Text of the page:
Estimates derived from this research put the time of the recombination events at between 1996 and 2001. The events would in particular have given rise to viruses responsible for epidemics that struck Gabon and the Republic of Congo between 2001 and 2003. Now if genetic recombination mechanisms are indeed part of the arsenal of the Ebolavirus, this element must be taken into account for prospects of developing live attenuated vaccines for prevention strategies against the virus-induced haemorrhagic fever epidemics. In such a context this type of vaccine, whose basic principle lies in the triggering of a strong immune reaction in a patient by inoculation with a virus with strongly attenuated pathogenicity, would carry the risk of generating undesirable effects. Attenuated virus could for example hybridize with one of the wild strains of the Ebolavirus and hence give rise to a new pathogenic virus. With the aim of characterizing better the processes involved, the next step is to identify the exact genome location on the where this genetic material exchange between viral lineages takes place. In order to do that, the complete genetic mapping of the different viral strains remains to be accomplished.
Grégory Fléchet - DIC
(1) The genome of RNA viruses can be coded in two different directions. The genes are either stored in the direction 5'->3' (positive polarity or +), as is the case in the messenger RNA contained in our human cells, or in the opposite direction (negative polarity or -).
Grégory Fléchet | alfa
Nanoparticle Exposure Can Awaken Dormant Viruses in the Lungs
16.01.2017 | Helmholtz Zentrum München - Deutsches Forschungszentrum für Gesundheit und Umwelt
Cholera bacteria infect more effectively with a simple twist of shape
13.01.2017 | Princeton University
Among the general public, solar thermal energy is currently associated with dark blue, rectangular collectors on building roofs. Technologies are needed for aesthetically high quality architecture which offer the architect more room for manoeuvre when it comes to low- and plus-energy buildings. With the “ArKol” project, researchers at Fraunhofer ISE together with partners are currently developing two façade collectors for solar thermal energy generation, which permit a high degree of design flexibility: a strip collector for opaque façade sections and a solar thermal blind for transparent sections. The current state of the two developments will be presented at the BAU 2017 trade fair.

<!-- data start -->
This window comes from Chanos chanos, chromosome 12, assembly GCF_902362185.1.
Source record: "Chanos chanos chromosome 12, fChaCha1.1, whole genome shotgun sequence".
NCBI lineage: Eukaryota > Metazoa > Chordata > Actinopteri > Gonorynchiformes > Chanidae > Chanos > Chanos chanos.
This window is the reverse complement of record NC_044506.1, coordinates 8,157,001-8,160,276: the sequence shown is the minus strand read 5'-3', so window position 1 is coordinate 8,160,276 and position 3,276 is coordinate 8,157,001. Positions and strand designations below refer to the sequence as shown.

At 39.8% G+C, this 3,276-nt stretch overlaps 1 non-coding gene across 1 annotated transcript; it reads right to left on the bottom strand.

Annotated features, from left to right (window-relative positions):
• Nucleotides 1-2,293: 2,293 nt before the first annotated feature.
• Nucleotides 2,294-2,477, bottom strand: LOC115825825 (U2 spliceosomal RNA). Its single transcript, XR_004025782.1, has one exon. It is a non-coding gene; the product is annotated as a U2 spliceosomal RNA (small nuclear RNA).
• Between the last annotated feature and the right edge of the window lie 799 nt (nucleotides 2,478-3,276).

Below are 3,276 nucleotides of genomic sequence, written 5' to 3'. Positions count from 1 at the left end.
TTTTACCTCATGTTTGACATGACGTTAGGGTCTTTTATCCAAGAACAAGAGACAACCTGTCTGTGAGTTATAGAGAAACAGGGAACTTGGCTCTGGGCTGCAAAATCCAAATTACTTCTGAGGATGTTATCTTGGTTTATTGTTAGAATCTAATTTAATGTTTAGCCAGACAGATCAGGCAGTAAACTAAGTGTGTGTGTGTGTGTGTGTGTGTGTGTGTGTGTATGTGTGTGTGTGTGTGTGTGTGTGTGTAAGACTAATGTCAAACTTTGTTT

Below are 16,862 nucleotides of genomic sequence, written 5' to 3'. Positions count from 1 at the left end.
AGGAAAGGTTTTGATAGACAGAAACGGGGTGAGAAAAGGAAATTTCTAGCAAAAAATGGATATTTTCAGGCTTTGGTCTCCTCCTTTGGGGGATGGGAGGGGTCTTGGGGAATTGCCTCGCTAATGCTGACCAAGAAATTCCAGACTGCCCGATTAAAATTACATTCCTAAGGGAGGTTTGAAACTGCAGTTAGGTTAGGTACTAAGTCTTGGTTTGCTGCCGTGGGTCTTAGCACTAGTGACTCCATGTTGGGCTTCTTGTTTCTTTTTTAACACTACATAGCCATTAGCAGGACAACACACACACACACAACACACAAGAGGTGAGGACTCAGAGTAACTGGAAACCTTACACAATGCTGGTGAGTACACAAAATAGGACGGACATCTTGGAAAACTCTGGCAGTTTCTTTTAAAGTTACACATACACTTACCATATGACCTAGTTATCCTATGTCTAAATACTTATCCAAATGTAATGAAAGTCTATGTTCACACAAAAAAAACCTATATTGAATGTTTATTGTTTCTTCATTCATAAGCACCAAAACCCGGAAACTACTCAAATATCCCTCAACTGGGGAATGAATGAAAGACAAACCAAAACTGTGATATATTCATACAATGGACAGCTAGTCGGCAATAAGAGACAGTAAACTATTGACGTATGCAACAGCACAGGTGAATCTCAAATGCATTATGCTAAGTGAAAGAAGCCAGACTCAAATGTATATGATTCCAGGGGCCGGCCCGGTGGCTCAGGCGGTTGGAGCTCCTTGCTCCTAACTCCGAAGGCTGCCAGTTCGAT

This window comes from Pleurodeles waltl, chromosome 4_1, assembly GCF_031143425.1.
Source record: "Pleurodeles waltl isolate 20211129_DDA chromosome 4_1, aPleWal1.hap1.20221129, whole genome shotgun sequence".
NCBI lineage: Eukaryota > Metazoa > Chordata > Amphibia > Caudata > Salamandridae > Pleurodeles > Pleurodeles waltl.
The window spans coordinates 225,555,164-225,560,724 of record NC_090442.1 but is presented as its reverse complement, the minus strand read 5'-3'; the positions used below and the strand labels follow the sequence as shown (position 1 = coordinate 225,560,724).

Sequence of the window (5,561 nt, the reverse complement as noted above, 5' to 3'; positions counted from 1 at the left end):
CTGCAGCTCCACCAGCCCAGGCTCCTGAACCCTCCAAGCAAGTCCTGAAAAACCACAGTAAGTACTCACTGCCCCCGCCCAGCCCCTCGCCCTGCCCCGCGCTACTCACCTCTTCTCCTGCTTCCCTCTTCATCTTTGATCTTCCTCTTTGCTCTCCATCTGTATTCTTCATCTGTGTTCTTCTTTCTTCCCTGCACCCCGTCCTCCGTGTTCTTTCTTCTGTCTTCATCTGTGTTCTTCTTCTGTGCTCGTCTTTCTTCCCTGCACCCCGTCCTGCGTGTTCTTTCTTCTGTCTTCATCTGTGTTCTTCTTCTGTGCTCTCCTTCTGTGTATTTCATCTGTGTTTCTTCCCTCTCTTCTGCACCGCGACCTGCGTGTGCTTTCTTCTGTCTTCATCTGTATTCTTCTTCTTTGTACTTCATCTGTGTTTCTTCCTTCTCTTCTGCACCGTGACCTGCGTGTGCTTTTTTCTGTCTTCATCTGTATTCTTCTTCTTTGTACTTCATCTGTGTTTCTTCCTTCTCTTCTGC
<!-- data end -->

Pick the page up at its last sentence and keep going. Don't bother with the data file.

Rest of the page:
As part of the “ArKol – development of architecturally highly integrated façade collectors with heat pipes” project, Fraunhofer ISE together with its partners...
At TU Wien, an alternative for resource intensive formwork for the construction of concrete domes was developed. It is now used in a test dome for the Austrian Federal Railways Infrastructure (ÖBB Infrastruktur).
Concrete shells are efficient structures, but not very resource efficient. The formwork for the construction of concrete domes alone requires a high amount of...
Many pathogens use certain sugar compounds from their host to help conceal themselves against the immune system. Scientists at the University of Bonn have now, in cooperation with researchers at the University of York in the United Kingdom, analyzed the dynamics of a bacterial molecule that is involved in this process. They demonstrate that the protein grabs onto the sugar molecule with a Pac Man-like chewing motion and holds it until it can be used. Their results could help design therapeutics that could make the protein poorer at grabbing and holding and hence compromise the pathogen in the host. The study has now been published in “Biophysical Journal”.
The cells of the mouth, nose and intestinal mucosa produce large quantities of a chemical called sialic acid. Many bacteria possess a special transport system...
UMD, NOAA collaboration demonstrates suitability of in-orbit datasets for weather satellite calibration
"Traffic and weather, together on the hour!" blasts your local radio station, while your smartphone knows the weather halfway across the world. A network of...
Fiber-reinforced plastics (FRP) are frequently used in the aeronautic and automobile industry. However, the repair of workpieces made of these composite materials is often less profitable than exchanging the part. In order to increase the lifetime of FRP parts and to make them more eco-efficient, the Laser Zentrum Hannover e.V. (LZH) and the Apodius GmbH want to combine a new measuring device for fiber layer orientation with an innovative laser-based repair process.
Defects in FRP pieces may be production or operation-related. Whether or not repair is cost-effective depends on the geometry of the defective area, the tools...
10.01.2017 | Event News
09.01.2017 | Event News
05.01.2017 | Event News
16.01.2017 | Trade Fair News
16.01.2017 | Automotive Engineering
16.01.2017 | Life Sciences